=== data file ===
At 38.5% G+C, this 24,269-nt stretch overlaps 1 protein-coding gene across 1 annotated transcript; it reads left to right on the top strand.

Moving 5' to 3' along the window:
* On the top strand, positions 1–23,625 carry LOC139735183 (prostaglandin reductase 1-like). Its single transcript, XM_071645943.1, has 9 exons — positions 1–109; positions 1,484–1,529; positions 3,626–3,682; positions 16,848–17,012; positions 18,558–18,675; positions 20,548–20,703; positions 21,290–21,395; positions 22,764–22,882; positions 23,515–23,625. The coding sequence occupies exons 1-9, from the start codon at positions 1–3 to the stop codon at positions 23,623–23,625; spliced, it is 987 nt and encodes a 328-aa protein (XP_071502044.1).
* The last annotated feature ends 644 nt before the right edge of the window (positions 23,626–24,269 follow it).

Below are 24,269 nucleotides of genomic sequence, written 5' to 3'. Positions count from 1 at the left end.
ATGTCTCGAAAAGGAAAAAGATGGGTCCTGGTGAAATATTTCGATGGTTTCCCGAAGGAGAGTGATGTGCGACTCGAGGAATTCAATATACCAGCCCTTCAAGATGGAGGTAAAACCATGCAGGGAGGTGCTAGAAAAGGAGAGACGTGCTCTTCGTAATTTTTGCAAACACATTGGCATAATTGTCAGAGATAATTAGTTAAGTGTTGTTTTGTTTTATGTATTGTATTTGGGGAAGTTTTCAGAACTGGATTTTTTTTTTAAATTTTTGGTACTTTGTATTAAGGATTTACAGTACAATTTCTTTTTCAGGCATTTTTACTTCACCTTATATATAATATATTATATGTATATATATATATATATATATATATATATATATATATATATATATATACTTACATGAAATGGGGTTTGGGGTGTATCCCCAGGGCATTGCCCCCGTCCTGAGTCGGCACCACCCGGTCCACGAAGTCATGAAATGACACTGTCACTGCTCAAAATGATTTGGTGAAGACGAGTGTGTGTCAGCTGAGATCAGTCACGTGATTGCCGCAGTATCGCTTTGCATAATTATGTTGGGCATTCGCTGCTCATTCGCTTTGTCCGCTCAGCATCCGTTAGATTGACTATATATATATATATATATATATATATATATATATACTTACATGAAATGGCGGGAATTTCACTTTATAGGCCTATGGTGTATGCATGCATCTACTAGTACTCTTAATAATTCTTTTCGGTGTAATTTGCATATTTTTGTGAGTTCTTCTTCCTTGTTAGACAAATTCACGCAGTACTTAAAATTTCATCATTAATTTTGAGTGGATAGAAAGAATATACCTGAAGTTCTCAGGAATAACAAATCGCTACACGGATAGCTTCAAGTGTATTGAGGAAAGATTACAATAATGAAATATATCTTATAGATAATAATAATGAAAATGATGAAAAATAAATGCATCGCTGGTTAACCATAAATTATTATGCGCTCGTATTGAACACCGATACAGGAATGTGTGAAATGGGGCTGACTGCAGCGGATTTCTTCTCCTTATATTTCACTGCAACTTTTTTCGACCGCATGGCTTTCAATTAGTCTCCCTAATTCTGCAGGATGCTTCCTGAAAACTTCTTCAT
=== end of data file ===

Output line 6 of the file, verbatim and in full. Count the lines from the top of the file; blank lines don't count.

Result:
ATGTCTCGAAAAGGAAAAAGATGGGTCCTGGTGAAATATTTCGATGGTTTCCCGAAGGAGAGTGATGTGCGACTCGAGGAATTCAATATACCAGCCCTTCAAGATGGAGGTAAAACCATGCAGGGAGGTGCTAGAAAAGGAGAGACGTGCTCTTCGTAATTTTTGCAAACACATTGGCATAATTGTCAGAGATAATTAGTTAAGTGTTGTTTTGTTTTATGTATTGTATTTGGGGAAGTTTTCAGAACTGGATTTTTTTTTTAAATTTTTGGTACTTTGTATTAAGGATTTACAGTACAATTTCTTTTTCAGGCATTTTTACTTCACCTTATATATAATATATTATATGTATATATATATATATATATATATATATATATATATATATATATATATACTTACATGAAATGGGGTTTGGGGTGTATCCCCAGGGCATTGCCCCCGTCCTGAGTCGGCACCACCCGGTCCACGAAGTCATGAAATGACACTGTCACTGCTCAAAATGATTTGGTGAAGACGAGTGTGTGTCAGCTGAGATCAGTCACGTGATTGCCGCAGTATCGCTTTGCATAATTATGTTGGGCATTCGCTGCTCATTCGCTTTGTCCGCTCAGCATCCGTTAGATTGACTATATATATATATATATATATATATATATATATATACTTACATGAAATGGCGGGAATTTCACTTTATAGGCCTATGGTGTATGCATGCATCTACTAGTACTCTTAATAATTCTTTTCGGTGTAATTTGCATATTTTTGTGAGTTCTTCTTCCTTGTTAGACAAATTCACGCAGTACTTAAAATTTCATCATTAATTTTGAGTGGATAGAAAGAATATACCTGAAGTTCTCAGGAATAACAAATCGCTACACGGATAGCTTCAAGTGTATTGAGGAAAGATTACAATAATGAAATATATCTTATAGATAATAATAATGAAAATGATGAAAAATAAATGCATCGCTGGTTAACCATAAATTATTATGCGCTCGTATTGAACACCGATACAGGAATGTGTGAAATGGGGCTGACTGCAGCGGATTTCTTCTCCTTATATTTCACTGCAACTTTTTTCGACCGCATGGCTTTCAATTAGTCTCCCTAATTCTGCAGGATGCTTCCTGAAAACTTCTTCAT